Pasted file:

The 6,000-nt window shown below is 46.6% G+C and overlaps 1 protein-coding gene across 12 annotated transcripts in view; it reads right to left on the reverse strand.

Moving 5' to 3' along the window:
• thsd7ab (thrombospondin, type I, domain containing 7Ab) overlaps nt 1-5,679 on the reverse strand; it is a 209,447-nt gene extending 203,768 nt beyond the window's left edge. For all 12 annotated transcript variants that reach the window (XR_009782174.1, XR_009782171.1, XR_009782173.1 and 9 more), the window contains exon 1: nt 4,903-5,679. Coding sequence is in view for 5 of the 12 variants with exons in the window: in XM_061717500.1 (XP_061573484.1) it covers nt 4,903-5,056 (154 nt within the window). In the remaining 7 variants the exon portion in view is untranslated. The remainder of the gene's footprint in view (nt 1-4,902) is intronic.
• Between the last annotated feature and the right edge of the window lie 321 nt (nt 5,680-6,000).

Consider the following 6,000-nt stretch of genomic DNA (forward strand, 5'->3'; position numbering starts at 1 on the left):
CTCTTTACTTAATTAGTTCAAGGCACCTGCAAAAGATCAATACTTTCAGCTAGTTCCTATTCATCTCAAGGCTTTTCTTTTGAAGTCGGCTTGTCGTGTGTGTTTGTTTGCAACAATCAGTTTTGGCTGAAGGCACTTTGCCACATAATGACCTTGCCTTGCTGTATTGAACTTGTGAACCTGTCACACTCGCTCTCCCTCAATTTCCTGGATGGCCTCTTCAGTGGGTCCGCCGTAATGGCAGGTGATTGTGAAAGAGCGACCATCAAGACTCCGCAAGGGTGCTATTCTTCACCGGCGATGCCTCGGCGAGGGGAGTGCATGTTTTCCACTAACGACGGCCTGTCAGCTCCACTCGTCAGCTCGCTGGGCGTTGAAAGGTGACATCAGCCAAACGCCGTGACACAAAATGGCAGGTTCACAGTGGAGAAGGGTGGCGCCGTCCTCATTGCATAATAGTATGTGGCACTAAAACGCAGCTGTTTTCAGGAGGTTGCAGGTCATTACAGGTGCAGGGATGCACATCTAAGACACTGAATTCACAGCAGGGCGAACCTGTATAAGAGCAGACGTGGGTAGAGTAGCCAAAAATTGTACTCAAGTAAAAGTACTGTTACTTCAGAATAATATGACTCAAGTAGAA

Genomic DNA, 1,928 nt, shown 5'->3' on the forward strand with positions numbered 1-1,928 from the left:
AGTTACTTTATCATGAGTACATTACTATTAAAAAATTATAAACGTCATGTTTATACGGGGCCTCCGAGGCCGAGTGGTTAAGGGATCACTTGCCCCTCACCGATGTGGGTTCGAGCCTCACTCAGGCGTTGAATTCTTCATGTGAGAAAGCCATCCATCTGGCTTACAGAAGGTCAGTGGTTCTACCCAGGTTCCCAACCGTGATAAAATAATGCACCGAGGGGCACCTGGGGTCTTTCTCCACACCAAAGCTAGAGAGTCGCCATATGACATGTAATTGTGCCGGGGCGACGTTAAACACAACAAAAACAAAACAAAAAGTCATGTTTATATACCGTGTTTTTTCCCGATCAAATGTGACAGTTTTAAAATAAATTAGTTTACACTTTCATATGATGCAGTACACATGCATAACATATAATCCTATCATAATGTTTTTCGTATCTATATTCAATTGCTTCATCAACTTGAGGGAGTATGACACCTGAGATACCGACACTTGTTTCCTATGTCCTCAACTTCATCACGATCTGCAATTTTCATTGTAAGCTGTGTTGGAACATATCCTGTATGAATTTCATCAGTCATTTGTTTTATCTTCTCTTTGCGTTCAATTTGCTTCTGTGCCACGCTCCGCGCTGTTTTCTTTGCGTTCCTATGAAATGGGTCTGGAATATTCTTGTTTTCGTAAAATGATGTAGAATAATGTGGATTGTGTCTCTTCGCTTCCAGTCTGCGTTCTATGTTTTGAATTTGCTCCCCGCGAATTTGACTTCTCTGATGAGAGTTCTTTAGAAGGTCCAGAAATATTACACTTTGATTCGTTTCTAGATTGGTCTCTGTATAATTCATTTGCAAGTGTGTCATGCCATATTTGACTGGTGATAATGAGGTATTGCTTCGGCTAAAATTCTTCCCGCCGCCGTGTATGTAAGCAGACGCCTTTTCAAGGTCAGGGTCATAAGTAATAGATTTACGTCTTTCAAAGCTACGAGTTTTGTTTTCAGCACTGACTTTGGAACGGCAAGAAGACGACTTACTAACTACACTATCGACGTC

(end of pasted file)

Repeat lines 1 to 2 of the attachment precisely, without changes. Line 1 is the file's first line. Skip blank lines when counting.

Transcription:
The 6,000-nt window shown below is 46.6% G+C and overlaps 1 protein-coding gene across 12 annotated transcripts in view; it reads right to left on the reverse strand.

Moving 5' to 3' along the window: